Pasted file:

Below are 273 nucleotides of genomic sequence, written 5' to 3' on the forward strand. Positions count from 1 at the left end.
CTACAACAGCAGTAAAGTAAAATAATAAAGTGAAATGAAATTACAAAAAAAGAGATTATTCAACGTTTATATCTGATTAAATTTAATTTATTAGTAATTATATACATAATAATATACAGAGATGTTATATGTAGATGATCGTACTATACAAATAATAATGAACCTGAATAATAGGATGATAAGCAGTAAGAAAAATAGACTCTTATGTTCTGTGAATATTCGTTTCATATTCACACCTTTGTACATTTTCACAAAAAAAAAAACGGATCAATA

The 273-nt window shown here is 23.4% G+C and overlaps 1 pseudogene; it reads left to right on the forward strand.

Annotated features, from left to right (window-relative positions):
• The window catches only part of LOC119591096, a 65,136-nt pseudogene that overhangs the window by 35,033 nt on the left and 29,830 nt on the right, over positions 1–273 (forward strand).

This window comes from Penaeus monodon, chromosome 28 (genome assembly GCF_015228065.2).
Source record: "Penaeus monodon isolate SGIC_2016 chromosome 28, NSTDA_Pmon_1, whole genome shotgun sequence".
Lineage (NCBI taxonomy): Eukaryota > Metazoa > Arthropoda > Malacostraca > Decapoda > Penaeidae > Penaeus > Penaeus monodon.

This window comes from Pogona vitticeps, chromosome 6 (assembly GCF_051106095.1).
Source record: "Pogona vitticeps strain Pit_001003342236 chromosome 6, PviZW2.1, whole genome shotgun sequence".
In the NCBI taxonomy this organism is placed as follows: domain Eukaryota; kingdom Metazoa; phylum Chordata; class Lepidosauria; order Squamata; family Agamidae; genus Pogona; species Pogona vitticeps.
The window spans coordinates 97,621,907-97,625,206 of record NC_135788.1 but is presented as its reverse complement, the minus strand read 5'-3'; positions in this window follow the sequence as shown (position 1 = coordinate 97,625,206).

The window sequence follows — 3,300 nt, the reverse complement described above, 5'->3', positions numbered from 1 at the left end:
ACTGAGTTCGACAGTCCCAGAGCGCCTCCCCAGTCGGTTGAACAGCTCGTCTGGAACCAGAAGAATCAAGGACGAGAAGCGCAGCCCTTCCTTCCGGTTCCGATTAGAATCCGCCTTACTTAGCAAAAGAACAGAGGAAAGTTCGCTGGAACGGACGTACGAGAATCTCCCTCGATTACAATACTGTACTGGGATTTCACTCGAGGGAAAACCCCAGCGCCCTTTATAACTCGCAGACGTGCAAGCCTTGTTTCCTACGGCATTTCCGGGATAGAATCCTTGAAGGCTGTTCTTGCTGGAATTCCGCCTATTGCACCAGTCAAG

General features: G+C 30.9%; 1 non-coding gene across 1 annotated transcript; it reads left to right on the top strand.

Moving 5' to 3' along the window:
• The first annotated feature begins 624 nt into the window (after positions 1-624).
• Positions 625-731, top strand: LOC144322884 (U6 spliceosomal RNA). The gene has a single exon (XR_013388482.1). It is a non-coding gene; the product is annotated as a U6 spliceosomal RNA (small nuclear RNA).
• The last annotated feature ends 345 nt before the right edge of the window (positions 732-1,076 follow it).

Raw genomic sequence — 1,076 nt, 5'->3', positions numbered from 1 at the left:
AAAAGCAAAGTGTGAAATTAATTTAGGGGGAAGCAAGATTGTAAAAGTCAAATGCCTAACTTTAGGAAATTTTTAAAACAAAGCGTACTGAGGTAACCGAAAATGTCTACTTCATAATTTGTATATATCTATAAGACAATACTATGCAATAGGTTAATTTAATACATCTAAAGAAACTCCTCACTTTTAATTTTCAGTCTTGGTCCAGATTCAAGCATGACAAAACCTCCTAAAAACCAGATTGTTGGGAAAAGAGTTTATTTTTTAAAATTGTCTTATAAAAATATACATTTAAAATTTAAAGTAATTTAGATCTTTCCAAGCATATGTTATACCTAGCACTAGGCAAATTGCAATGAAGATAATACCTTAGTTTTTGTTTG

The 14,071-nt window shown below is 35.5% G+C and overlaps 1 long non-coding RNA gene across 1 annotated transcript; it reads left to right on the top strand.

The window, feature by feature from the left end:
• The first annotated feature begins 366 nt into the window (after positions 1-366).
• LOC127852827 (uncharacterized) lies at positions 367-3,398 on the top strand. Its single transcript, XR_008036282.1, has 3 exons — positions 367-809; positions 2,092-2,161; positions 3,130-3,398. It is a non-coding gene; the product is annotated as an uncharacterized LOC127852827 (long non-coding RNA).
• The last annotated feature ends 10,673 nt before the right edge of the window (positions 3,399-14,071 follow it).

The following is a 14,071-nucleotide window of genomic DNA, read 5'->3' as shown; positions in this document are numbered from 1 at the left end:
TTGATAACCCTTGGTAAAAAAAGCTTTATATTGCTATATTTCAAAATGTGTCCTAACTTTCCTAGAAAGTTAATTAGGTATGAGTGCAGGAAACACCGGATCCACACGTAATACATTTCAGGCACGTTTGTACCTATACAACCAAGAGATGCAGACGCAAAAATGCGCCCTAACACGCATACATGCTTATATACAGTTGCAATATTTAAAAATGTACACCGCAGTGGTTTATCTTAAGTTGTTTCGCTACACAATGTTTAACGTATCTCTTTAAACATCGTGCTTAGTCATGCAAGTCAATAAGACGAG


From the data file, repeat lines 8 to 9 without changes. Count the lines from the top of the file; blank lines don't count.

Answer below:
Lineage (NCBI taxonomy): Eukaryota > Metazoa > Arthropoda > Malacostraca > Decapoda > Penaeidae > Penaeus > Penaeus monodon.

This window comes from Pogona vitticeps, chromosome 6 (assembly GCF_051106095.1).